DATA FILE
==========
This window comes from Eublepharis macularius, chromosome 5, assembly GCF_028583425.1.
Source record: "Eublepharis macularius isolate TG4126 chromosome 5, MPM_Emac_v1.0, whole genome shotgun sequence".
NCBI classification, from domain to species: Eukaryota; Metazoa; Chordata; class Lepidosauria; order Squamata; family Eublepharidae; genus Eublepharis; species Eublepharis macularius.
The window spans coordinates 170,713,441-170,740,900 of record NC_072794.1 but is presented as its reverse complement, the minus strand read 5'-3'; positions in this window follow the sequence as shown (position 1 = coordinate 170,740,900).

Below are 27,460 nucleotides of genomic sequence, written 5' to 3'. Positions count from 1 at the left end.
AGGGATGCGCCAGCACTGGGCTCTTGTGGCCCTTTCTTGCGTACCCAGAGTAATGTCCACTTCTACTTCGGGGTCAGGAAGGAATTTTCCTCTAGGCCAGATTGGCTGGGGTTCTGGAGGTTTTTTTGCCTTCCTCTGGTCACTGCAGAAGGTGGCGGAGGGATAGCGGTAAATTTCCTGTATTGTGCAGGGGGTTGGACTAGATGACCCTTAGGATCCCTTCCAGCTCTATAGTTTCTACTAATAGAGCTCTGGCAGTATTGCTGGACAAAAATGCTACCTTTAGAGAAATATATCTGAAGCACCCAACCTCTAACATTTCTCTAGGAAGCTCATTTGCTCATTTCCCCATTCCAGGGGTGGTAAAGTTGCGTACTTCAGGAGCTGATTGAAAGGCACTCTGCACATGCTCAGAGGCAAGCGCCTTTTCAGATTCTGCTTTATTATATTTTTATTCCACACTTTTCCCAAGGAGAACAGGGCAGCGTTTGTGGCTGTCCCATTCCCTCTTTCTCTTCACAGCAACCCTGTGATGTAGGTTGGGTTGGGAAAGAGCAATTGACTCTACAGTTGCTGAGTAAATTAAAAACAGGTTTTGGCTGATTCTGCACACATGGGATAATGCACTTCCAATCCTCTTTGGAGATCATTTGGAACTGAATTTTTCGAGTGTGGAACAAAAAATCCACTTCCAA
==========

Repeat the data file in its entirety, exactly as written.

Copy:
This window comes from Eublepharis macularius, chromosome 5, assembly GCF_028583425.1.
Source record: "Eublepharis macularius isolate TG4126 chromosome 5, MPM_Emac_v1.0, whole genome shotgun sequence".
NCBI classification, from domain to species: Eukaryota; Metazoa; Chordata; class Lepidosauria; order Squamata; family Eublepharidae; genus Eublepharis; species Eublepharis macularius.
The window spans coordinates 170,713,441-170,740,900 of record NC_072794.1 but is presented as its reverse complement, the minus strand read 5'-3'; positions in this window follow the sequence as shown (position 1 = coordinate 170,740,900).

Below are 27,460 nucleotides of genomic sequence, written 5' to 3'. Positions count from 1 at the left end.
AGGGATGCGCCAGCACTGGGCTCTTGTGGCCCTTTCTTGCGTACCCAGAGTAATGTCCACTTCTACTTCGGGGTCAGGAAGGAATTTTCCTCTAGGCCAGATTGGCTGGGGTTCTGGAGGTTTTTTTGCCTTCCTCTGGTCACTGCAGAAGGTGGCGGAGGGATAGCGGTAAATTTCCTGTATTGTGCAGGGGGTTGGACTAGATGACCCTTAGGATCCCTTCCAGCTCTATAGTTTCTACTAATAGAGCTCTGGCAGTATTGCTGGACAAAAATGCTACCTTTAGAGAAATATATCTGAAGCACCCAACCTCTAACATTTCTCTAGGAAGCTCATTTGCTCATTTCCCCATTCCAGGGGTGGTAAAGTTGCGTACTTCAGGAGCTGATTGAAAGGCACTCTGCACATGCTCAGAGGCAAGCGCCTTTTCAGATTCTGCTTTATTATATTTTTATTCCACACTTTTCCCAAGGAGAACAGGGCAGCGTTTGTGGCTGTCCCATTCCCTCTTTCTCTTCACAGCAACCCTGTGATGTAGGTTGGGTTGGGAAAGAGCAATTGACTCTACAGTTGCTGAGTAAATTAAAAACAGGTTTTGGCTGATTCTGCACACATGGGATAATGCACTTCCAATCCTCTTTGGAGATCATTTGGAACTGAATTTTTCGAGTGTGGAACAAAAAATCCACTTCCAA